People with Borderline Personality Disorder need to have their stories acknowledged with understanding, compassion, empathy and validation.  Their behaviour was adaptive and geared up towards survival.  Those survival skills honed as a child are no longer needed in the adult world but when stress and distress becomes overwhelming, old coping mechanisms come to the fore.  If Vietnam Vets have flackbacks due to Post Traumatic Stress Disorder then BPD sufferers are still fighting a personal war that ended many years ago.

Borderline Personality Disorder sufferers are over-represented at hospital emergency departments and psychiatric units.  Staff, both doctors and nurses can be critical, judgemental and scathing towards these people presenting with self-harm and suicide ideation.  Individuals with BPD frequently possess good interpersonal skills, empathy and compassion in abundance but the problems arise when emotional triggers are pulled and the person starts to decompensate and regress.

Rather than castigating and abandoning a person when this happens the mental health professional needs to realise that the person with BPD is doing the very best they can with their limited abilities focussed purely on surviving the hostile and overwhelming experience.  Their adult coping skills have been overwhelmed by a biological response that starts in the amygdala (the emotional centre of the brain) and that results in the person simply unable to hear and respond to what the other person is saying because the anger, pain and darkness have taken their brain and world view hostage.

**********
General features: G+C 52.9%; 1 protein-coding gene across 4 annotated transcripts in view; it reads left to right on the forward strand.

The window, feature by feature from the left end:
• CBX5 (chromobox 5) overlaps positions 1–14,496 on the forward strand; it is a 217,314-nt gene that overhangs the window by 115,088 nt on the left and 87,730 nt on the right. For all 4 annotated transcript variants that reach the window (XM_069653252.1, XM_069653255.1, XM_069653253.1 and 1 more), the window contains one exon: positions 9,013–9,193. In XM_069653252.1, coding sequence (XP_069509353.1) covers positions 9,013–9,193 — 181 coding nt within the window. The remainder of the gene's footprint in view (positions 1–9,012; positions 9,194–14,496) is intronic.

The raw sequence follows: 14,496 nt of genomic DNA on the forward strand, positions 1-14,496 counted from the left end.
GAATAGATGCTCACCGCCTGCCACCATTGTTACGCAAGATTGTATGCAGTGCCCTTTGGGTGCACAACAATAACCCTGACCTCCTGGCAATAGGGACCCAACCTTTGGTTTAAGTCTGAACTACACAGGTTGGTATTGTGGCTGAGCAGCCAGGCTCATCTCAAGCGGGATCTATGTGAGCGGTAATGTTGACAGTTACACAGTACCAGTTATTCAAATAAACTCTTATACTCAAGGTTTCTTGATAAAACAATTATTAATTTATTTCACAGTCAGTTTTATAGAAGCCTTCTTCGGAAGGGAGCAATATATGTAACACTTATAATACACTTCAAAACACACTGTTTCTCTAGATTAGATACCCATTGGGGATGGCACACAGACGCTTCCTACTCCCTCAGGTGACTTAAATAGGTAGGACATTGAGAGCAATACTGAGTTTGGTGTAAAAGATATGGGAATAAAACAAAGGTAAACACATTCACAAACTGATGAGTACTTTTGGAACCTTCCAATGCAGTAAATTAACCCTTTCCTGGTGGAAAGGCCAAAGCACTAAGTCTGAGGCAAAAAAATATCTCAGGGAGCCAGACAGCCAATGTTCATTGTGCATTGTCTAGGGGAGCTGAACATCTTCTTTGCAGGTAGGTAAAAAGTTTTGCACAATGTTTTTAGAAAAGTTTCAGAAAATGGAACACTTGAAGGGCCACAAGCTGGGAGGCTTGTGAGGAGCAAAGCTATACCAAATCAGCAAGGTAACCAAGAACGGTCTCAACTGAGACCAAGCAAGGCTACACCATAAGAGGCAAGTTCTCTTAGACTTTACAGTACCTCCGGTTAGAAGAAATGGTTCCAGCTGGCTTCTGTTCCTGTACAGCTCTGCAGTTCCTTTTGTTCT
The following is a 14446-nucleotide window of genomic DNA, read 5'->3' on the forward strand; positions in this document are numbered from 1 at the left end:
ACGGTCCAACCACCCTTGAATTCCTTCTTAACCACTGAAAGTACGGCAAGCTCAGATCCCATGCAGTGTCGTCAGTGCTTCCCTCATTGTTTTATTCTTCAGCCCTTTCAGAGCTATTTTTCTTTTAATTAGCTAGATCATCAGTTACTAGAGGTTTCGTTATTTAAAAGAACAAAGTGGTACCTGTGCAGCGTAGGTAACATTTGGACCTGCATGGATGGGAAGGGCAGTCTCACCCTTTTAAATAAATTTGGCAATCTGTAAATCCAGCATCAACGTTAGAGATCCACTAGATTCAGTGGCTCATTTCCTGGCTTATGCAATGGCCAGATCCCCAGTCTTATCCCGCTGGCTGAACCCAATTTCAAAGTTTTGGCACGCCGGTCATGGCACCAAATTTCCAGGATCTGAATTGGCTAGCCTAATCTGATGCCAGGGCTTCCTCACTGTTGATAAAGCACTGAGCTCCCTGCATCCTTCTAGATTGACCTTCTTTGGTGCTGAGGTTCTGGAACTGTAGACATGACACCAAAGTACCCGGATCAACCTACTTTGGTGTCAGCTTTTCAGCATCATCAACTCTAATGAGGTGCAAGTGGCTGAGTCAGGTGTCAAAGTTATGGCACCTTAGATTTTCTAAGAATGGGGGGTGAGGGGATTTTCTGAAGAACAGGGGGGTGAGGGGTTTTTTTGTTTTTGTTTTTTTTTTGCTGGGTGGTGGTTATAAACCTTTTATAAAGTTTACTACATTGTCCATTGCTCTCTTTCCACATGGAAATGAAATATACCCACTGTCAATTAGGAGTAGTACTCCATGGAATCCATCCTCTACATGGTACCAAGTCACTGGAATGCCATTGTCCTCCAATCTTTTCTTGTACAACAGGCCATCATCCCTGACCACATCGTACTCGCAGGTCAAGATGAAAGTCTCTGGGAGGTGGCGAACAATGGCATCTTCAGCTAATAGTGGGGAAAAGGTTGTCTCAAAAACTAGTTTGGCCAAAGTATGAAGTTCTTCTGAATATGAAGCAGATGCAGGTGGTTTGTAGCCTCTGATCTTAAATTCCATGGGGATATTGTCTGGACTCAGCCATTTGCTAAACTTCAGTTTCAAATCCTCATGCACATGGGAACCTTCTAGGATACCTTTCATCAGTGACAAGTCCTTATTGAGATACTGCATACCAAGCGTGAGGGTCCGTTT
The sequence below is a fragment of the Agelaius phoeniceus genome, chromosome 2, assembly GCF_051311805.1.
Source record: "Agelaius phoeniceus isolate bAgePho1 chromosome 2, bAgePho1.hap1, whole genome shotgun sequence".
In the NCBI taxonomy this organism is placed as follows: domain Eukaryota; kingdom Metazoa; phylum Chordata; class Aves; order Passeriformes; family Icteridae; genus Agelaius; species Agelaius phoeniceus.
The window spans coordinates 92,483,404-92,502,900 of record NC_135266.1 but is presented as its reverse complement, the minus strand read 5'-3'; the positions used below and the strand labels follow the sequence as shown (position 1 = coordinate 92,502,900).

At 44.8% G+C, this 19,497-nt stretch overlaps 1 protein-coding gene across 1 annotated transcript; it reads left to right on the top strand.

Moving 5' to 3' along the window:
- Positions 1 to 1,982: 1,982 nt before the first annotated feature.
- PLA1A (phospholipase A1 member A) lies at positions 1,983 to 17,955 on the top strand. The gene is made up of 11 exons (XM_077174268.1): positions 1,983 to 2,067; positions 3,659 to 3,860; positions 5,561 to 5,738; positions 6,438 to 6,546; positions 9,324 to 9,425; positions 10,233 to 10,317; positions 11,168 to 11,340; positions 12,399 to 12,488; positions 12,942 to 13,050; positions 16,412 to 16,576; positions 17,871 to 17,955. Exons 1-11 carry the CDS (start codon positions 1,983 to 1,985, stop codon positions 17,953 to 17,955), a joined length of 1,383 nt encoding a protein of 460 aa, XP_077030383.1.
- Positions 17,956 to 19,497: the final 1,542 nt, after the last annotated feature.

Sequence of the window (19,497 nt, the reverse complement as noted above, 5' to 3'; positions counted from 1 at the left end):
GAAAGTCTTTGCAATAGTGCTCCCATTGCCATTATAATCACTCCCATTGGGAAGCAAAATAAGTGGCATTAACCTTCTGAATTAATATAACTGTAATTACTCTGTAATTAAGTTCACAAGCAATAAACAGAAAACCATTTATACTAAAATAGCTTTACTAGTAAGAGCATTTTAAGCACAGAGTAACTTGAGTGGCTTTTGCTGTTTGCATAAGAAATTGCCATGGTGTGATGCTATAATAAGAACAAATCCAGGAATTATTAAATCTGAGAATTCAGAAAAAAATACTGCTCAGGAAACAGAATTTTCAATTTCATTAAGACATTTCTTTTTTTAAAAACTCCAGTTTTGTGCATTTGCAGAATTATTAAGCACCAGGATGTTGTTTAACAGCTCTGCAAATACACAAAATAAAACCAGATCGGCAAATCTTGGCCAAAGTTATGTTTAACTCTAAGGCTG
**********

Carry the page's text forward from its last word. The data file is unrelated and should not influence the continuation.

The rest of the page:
Interpersonal response patterns taught in DBT skills training are very similar to those taught in many assertiveness and interpersonal problem-solving classes.  They include effective strategies for asking for what one needs, saying no, and coping with interpersonal conflict.

There are many famous internet-diagnosed BPD sufferers in the world who have managed to live meaningful and fulfilling lives.  People with BPD are not all like Glenn Close’s character in Fatal Attraction.  Princess Diana was posthumously diagnosed with BPD as was Marilyn Monroe.  According to some websites Britney Spears, Lindsay Lohan and Amy Whitehouse also appear to fulfill some of the criteria.

Suffering is not a foregone conclusion.  The best antidote to the pain and suffering of BPD is to find a good Dialectical Behavioural Therapist and live in the solution, not the problem.  Yoga, meditation, self-reflection, healthy eating choices, learning to let go and move on and put history behind is what DBT is all about.  Medication in the form of mood stabilisers can be an advantage, but mindfulness therapy can change the brain for the better.

DBT is like non-invasive brain surgery and within twelve months it is possible that some people can be living a fuller, happier, more mindful and meaningful life.

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Marsha, Marsha, MARSHA

Sonia Neale

Sonia Neale was recently awarded the Inaugural Barbara Hocking SANE Australia Fellowship to study and research Borderline Personality Disorder overseas in the USA, Canada, UK and Ireland. Her previous Psych Central blog was called Therapy Unplugged. She is the author of two books, The Bad Mother’s Revenge and Death by Teenager, both published by ABC Books/Harper Collins. She lives in Western Australia, is married with three adult children, has studied psychoanalytic psychotherapy, has a Certificate IV in Mental Health and is studying for a Psychology/Counselling degree. She currently works as a peer support worker in the mental health field.

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APA Reference
Neale, S. (2019). Marsha, Marsha, MARSHA. Psych Central. Retrieved on November 29, 2020, from


Last updated: 30 Mar 2019